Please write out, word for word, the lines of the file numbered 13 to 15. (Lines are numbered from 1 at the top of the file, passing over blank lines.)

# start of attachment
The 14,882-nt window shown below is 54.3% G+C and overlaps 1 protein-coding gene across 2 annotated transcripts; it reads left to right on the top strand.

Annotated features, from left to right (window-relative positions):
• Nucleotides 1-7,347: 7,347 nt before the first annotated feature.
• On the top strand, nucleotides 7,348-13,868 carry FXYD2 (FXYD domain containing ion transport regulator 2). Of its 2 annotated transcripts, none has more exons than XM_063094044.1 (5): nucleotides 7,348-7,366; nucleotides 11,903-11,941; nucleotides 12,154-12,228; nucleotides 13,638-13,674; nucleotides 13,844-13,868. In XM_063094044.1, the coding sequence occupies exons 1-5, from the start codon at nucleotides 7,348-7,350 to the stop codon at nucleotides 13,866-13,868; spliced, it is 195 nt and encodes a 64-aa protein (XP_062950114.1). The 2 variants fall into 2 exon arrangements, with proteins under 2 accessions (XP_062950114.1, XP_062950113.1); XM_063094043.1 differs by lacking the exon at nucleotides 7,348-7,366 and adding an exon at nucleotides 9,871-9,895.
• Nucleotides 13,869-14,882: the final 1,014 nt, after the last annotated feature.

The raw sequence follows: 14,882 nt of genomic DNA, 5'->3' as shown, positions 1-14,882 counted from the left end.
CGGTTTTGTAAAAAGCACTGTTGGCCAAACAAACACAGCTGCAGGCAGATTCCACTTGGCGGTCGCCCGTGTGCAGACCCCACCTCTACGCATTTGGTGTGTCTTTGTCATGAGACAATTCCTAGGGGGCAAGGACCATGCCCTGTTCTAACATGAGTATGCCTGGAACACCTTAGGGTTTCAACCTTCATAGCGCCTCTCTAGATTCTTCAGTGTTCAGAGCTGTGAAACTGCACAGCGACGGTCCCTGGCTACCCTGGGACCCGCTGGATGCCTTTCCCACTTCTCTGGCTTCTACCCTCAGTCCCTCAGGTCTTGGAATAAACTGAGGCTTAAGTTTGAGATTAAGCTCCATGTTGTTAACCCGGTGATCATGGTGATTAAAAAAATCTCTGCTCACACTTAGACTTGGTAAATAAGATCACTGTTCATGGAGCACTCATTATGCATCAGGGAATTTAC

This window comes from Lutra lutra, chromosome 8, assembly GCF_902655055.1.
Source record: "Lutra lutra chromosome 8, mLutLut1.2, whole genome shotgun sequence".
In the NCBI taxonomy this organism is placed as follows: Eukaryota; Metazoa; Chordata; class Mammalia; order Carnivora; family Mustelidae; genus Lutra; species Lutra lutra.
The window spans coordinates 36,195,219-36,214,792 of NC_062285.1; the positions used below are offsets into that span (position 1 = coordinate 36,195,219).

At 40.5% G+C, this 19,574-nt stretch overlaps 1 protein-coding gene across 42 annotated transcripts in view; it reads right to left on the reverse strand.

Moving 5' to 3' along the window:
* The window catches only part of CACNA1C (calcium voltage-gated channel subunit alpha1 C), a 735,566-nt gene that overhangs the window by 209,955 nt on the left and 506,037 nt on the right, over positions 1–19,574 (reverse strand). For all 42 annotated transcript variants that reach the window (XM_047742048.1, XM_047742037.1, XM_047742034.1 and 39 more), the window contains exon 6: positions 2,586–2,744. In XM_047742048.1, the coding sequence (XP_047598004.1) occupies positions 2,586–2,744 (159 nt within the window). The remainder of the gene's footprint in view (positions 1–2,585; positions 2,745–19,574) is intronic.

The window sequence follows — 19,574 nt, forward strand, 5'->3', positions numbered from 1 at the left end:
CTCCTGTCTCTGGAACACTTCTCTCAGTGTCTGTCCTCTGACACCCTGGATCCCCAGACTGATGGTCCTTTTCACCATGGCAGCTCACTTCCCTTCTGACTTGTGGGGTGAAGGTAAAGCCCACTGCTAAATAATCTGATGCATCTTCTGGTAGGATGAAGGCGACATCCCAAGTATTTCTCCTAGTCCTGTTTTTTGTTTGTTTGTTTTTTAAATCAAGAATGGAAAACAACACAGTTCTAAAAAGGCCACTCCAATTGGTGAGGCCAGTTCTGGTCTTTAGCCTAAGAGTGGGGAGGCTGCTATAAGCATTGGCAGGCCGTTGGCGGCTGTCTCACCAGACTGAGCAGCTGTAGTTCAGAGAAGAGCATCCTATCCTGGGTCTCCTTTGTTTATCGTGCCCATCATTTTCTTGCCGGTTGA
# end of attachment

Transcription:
Moving 5' to 3' along the window:
* The window catches only part of CACNA1C (calcium voltage-gated channel subunit alpha1 C), a 735,566-nt gene that overhangs the window by 209,955 nt on the left and 506,037 nt on the right, over positions 1–19,574 (reverse strand). For all 42 annotated transcript variants that reach the window (XM_047742048.1, XM_047742037.1, XM_047742034.1 and 39 more), the window contains exon 6: positions 2,586–2,744. In XM_047742048.1, the coding sequence (XP_047598004.1) occupies positions 2,586–2,744 (159 nt within the window). The remainder of the gene's footprint in view (positions 1–2,585; positions 2,745–19,574) is intronic.

The window sequence follows — 19,574 nt, forward strand, 5'->3', positions numbered from 1 at the left end: